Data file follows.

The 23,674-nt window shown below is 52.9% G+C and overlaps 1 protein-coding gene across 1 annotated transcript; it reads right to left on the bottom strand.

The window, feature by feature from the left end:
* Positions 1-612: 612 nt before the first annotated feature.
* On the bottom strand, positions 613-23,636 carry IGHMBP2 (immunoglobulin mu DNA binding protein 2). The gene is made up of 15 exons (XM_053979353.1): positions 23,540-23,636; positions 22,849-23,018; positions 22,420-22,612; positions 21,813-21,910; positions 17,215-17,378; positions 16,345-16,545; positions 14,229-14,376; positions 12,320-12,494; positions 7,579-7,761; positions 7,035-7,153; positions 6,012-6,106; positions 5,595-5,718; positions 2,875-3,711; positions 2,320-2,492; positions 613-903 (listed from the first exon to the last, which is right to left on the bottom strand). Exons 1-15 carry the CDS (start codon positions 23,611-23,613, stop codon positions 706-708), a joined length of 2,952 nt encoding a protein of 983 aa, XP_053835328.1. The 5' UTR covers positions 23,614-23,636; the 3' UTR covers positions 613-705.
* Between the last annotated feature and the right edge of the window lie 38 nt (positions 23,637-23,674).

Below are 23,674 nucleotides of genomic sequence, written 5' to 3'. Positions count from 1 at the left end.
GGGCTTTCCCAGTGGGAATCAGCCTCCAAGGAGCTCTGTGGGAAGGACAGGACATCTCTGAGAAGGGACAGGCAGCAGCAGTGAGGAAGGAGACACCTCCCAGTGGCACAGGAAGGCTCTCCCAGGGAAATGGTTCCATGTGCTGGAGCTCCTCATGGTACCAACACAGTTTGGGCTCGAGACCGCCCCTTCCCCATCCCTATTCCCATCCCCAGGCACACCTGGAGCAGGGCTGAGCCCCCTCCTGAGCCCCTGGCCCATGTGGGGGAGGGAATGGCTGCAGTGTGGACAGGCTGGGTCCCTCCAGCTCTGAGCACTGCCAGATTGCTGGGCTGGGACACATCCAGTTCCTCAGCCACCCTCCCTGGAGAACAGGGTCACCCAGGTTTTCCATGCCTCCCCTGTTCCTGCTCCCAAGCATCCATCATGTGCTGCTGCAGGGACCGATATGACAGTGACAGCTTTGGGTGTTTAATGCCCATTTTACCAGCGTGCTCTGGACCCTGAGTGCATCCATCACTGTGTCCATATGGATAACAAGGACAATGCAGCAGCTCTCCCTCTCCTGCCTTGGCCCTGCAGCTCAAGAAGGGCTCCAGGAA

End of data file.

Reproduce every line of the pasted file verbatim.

The 23,674-nt window shown below is 52.9% G+C and overlaps 1 protein-coding gene across 1 annotated transcript; it reads right to left on the bottom strand.

The window, feature by feature from the left end:
* Positions 1-612: 612 nt before the first annotated feature.
* On the bottom strand, positions 613-23,636 carry IGHMBP2 (immunoglobulin mu DNA binding protein 2). The gene is made up of 15 exons (XM_053979353.1): positions 23,540-23,636; positions 22,849-23,018; positions 22,420-22,612; positions 21,813-21,910; positions 17,215-17,378; positions 16,345-16,545; positions 14,229-14,376; positions 12,320-12,494; positions 7,579-7,761; positions 7,035-7,153; positions 6,012-6,106; positions 5,595-5,718; positions 2,875-3,711; positions 2,320-2,492; positions 613-903 (listed from the first exon to the last, which is right to left on the bottom strand). Exons 1-15 carry the CDS (start codon positions 23,611-23,613, stop codon positions 706-708), a joined length of 2,952 nt encoding a protein of 983 aa, XP_053835328.1. The 5' UTR covers positions 23,614-23,636; the 3' UTR covers positions 613-705.
* Between the last annotated feature and the right edge of the window lie 38 nt (positions 23,637-23,674).

Below are 23,674 nucleotides of genomic sequence, written 5' to 3'. Positions count from 1 at the left end.
GGGCTTTCCCAGTGGGAATCAGCCTCCAAGGAGCTCTGTGGGAAGGACAGGACATCTCTGAGAAGGGACAGGCAGCAGCAGTGAGGAAGGAGACACCTCCCAGTGGCACAGGAAGGCTCTCCCAGGGAAATGGTTCCATGTGCTGGAGCTCCTCATGGTACCAACACAGTTTGGGCTCGAGACCGCCCCTTCCCCATCCCTATTCCCATCCCCAGGCACACCTGGAGCAGGGCTGAGCCCCCTCCTGAGCCCCTGGCCCATGTGGGGGAGGGAATGGCTGCAGTGTGGACAGGCTGGGTCCCTCCAGCTCTGAGCACTGCCAGATTGCTGGGCTGGGACACATCCAGTTCCTCAGCCACCCTCCCTGGAGAACAGGGTCACCCAGGTTTTCCATGCCTCCCCTGTTCCTGCTCCCAAGCATCCATCATGTGCTGCTGCAGGGACCGATATGACAGTGACAGCTTTGGGTGTTTAATGCCCATTTTACCAGCGTGCTCTGGACCCTGAGTGCATCCATCACTGTGTCCATATGGATAACAAGGACAATGCAGCAGCTCTCCCTCTCCTGCCTTGGCCCTGCAGCTCAAGAAGGGCTCCAGGAA